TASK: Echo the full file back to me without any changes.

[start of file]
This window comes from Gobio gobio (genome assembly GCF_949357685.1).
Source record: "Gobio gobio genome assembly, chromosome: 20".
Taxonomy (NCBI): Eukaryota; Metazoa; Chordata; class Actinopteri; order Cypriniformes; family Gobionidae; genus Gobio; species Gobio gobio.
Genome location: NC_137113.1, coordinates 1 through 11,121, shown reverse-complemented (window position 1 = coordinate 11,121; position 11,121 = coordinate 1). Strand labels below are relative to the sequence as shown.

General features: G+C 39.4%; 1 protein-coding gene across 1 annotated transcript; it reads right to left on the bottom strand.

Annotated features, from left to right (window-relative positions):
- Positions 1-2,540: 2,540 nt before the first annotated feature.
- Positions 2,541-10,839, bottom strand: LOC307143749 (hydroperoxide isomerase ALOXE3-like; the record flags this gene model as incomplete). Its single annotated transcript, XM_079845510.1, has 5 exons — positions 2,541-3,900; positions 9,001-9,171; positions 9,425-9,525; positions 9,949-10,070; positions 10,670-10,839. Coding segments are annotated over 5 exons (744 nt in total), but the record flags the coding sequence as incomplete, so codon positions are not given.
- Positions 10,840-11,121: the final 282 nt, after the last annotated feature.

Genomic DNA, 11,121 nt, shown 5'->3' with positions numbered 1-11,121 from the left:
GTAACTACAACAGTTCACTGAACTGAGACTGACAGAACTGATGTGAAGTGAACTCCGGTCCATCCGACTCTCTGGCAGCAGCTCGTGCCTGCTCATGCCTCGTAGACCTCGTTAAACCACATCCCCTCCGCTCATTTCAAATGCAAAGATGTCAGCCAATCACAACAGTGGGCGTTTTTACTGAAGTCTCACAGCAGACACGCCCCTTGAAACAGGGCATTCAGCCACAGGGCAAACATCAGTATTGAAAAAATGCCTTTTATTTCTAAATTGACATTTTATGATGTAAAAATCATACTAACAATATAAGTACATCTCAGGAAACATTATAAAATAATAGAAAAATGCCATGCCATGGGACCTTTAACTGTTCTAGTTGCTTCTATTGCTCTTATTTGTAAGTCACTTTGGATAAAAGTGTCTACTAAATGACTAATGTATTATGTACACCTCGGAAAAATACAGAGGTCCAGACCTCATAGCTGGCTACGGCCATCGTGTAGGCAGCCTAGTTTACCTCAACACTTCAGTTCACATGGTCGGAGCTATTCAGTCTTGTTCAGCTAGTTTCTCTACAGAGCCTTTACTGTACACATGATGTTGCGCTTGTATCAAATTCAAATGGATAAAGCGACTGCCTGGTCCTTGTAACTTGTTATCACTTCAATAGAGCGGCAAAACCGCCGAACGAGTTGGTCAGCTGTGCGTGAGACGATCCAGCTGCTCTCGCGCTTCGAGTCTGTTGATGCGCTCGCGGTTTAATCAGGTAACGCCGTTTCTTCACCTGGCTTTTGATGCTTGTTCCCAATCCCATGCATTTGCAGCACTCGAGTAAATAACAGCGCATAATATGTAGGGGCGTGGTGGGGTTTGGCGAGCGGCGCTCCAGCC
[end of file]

This window comes from Gobio gobio (genome assembly GCF_949357685.1).
Source record: "Gobio gobio genome assembly, chromosome: 20".
Taxonomy (NCBI): Eukaryota; Metazoa; Chordata; class Actinopteri; order Cypriniformes; family Gobionidae; genus Gobio; species Gobio gobio.
Genome location: NC_137113.1, coordinates 1 through 11,121, shown reverse-complemented (window position 1 = coordinate 11,121; position 11,121 = coordinate 1). Strand labels below are relative to the sequence as shown.

General features: G+C 39.4%; 1 protein-coding gene across 1 annotated transcript; it reads right to left on the bottom strand.

Annotated features, from left to right (window-relative positions):
- Positions 1-2,540: 2,540 nt before the first annotated feature.
- Positions 2,541-10,839, bottom strand: LOC307143749 (hydroperoxide isomerase ALOXE3-like; the record flags this gene model as incomplete). Its single annotated transcript, XM_079845510.1, has 5 exons — positions 2,541-3,900; positions 9,001-9,171; positions 9,425-9,525; positions 9,949-10,070; positions 10,670-10,839. Coding segments are annotated over 5 exons (744 nt in total), but the record flags the coding sequence as incomplete, so codon positions are not given.
- Positions 10,840-11,121: the final 282 nt, after the last annotated feature.

Genomic DNA, 11,121 nt, shown 5'->3' with positions numbered 1-11,121 from the left:
GTAACTACAACAGTTCACTGAACTGAGACTGACAGAACTGATGTGAAGTGAACTCCGGTCCATCCGACTCTCTGGCAGCAGCTCGTGCCTGCTCATGCCTCGTAGACCTCGTTAAACCACATCCCCTCCGCTCATTTCAAATGCAAAGATGTCAGCCAATCACAACAGTGGGCGTTTTTACTGAAGTCTCACAGCAGACACGCCCCTTGAAACAGGGCATTCAGCCACAGGGCAAACATCAGTATTGAAAAAATGCCTTTTATTTCTAAATTGACATTTTATGATGTAAAAATCATACTAACAATATAAGTACATCTCAGGAAACATTATAAAATAATAGAAAAATGCCATGCCATGGGACCTTTAACTGTTCTAGTTGCTTCTATTGCTCTTATTTGTAAGTCACTTTGGATAAAAGTGTCTACTAAATGACTAATGTATTATGTACACCTCGGAAAAATACAGAGGTCCAGACCTCATAGCTGGCTACGGCCATCGTGTAGGCAGCCTAGTTTACCTCAACACTTCAGTTCACATGGTCGGAGCTATTCAGTCTTGTTCAGCTAGTTTCTCTACAGAGCCTTTACTGTACACATGATGTTGCGCTTGTATCAAATTCAAATGGATAAAGCGACTGCCTGGTCCTTGTAACTTGTTATCACTTCAATAGAGCGGCAAAACCGCCGAACGAGTTGGTCAGCTGTGCGTGAGACGATCCAGCTGCTCTCGCGCTTCGAGTCTGTTGATGCGCTCGCGGTTTAATCAGGTAACGCCGTTTCTTCACCTGGCTTTTGATGCTTGTTCCCAATCCCATGCATTTGCAGCACTCGAGTAAATAACAGCGCATAATATGTAGGGGCGTGGTGGGGTTTGGCGAGCGGCGCTCCAGCC